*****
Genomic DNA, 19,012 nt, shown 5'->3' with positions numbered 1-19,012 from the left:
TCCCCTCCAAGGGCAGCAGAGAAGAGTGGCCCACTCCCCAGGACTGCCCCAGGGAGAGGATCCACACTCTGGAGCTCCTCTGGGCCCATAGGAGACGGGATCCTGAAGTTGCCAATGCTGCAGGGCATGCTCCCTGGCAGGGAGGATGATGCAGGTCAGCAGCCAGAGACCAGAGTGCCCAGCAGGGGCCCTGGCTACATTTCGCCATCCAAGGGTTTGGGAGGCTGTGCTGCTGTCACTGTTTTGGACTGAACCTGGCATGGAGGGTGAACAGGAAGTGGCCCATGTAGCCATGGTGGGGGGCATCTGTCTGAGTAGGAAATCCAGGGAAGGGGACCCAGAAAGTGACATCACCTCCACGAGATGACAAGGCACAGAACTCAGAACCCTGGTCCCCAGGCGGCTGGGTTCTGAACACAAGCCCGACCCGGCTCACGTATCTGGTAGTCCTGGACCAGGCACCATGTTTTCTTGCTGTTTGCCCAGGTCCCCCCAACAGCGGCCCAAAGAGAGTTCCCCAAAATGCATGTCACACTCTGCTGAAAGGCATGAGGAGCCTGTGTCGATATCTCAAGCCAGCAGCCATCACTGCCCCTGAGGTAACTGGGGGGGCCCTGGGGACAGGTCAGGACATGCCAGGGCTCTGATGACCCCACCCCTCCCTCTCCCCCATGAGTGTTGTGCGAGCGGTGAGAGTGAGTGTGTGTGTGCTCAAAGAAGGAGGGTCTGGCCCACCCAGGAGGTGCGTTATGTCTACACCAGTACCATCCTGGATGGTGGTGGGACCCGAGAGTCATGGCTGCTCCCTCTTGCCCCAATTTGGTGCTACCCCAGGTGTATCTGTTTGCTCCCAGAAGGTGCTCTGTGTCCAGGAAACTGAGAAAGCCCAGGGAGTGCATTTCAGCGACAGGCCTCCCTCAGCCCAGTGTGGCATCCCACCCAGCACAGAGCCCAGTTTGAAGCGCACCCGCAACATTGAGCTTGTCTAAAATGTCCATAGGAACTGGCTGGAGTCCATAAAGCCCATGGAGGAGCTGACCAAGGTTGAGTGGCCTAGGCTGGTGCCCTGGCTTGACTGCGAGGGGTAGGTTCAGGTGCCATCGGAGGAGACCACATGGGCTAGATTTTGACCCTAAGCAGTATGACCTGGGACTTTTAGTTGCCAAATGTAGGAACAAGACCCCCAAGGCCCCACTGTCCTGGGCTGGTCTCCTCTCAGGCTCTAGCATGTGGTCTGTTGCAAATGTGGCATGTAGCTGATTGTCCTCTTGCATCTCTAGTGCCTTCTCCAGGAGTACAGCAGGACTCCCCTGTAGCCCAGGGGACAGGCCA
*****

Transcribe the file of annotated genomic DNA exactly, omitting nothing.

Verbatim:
Genomic DNA, 19,012 nt, shown 5'->3' with positions numbered 1-19,012 from the left:
TCCCCTCCAAGGGCAGCAGAGAAGAGTGGCCCACTCCCCAGGACTGCCCCAGGGAGAGGATCCACACTCTGGAGCTCCTCTGGGCCCATAGGAGACGGGATCCTGAAGTTGCCAATGCTGCAGGGCATGCTCCCTGGCAGGGAGGATGATGCAGGTCAGCAGCCAGAGACCAGAGTGCCCAGCAGGGGCCCTGGCTACATTTCGCCATCCAAGGGTTTGGGAGGCTGTGCTGCTGTCACTGTTTTGGACTGAACCTGGCATGGAGGGTGAACAGGAAGTGGCCCATGTAGCCATGGTGGGGGGCATCTGTCTGAGTAGGAAATCCAGGGAAGGGGACCCAGAAAGTGACATCACCTCCACGAGATGACAAGGCACAGAACTCAGAACCCTGGTCCCCAGGCGGCTGGGTTCTGAACACAAGCCCGACCCGGCTCACGTATCTGGTAGTCCTGGACCAGGCACCATGTTTTCTTGCTGTTTGCCCAGGTCCCCCCAACAGCGGCCCAAAGAGAGTTCCCCAAAATGCATGTCACACTCTGCTGAAAGGCATGAGGAGCCTGTGTCGATATCTCAAGCCAGCAGCCATCACTGCCCCTGAGGTAACTGGGGGGGCCCTGGGGACAGGTCAGGACATGCCAGGGCTCTGATGACCCCACCCCTCCCTCTCCCCCATGAGTGTTGTGCGAGCGGTGAGAGTGAGTGTGTGTGTGCTCAAAGAAGGAGGGTCTGGCCCACCCAGGAGGTGCGTTATGTCTACACCAGTACCATCCTGGATGGTGGTGGGACCCGAGAGTCATGGCTGCTCCCTCTTGCCCCAATTTGGTGCTACCCCAGGTGTATCTGTTTGCTCCCAGAAGGTGCTCTGTGTCCAGGAAACTGAGAAAGCCCAGGGAGTGCATTTCAGCGACAGGCCTCCCTCAGCCCAGTGTGGCATCCCACCCAGCACAGAGCCCAGTTTGAAGCGCACCCGCAACATTGAGCTTGTCTAAAATGTCCATAGGAACTGGCTGGAGTCCATAAAGCCCATGGAGGAGCTGACCAAGGTTGAGTGGCCTAGGCTGGTGCCCTGGCTTGACTGCGAGGGGTAGGTTCAGGTGCCATCGGAGGAGACCACATGGGCTAGATTTTGACCCTAAGCAGTATGACCTGGGACTTTTAGTTGCCAAATGTAGGAACAAGACCCCCAAGGCCCCACTGTCCTGGGCTGGTCTCCTCTCAGGCTCTAGCATGTGGTCTGTTGCAAATGTGGCATGTAGCTGATTGTCCTCTTGCATCTCTAGTGCCTTCTCCAGGAGTACAGCAGGACTCCCCTGTAGCCCAGGGGACAGGCCA